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Dr. Ali Miletic examines how and when the human medicine approach to treating injuries through the RICE protocol is effective in horses.
By: Ali Miletic | January 28, 2018
Q: I’ve heard recently that the RICE protocol for humans is outdated. Does this apply to horses as well?
There has been some recent discussion in human medicine that the common way of treating an acute injury (especially soft tissue, like a sprained ankle) through Rest, Ice, Compression, and Elevation (RICE) is outdated and can actually do more harm than good. Let’s look at the components:
Resting an injury is never a bad idea. It allows the body to heal, and is usually the best way to prevent excessive pain and further damage.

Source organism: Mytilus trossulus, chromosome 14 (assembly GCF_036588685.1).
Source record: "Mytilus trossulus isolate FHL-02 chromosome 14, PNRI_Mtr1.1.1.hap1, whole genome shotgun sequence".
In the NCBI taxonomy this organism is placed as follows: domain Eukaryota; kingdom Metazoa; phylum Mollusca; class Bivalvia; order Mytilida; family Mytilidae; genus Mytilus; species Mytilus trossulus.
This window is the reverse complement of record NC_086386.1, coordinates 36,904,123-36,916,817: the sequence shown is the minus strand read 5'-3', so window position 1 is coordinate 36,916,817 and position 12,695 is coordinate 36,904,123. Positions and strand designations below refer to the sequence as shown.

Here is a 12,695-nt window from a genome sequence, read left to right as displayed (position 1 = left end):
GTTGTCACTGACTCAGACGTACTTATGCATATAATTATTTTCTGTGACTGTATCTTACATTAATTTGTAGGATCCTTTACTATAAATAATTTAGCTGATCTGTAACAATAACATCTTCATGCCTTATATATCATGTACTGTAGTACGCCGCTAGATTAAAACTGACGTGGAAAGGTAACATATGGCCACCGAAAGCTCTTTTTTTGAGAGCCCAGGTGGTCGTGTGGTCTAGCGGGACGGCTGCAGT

Icing is used to reduce inflammation, pain, and bleeding. Vasoconstriction occurs when cold is applied to an area; when the vessels constrict, less blood flows through them and therefore less blood is brought to the area, resulting in less swelling. Cryotherapy, or use of cold temperatures as medical therapy, is also considered an analgesic (pain reducer). This is accomplished by changing the threshold for the conduction of nerve impulses to and from the tissue...
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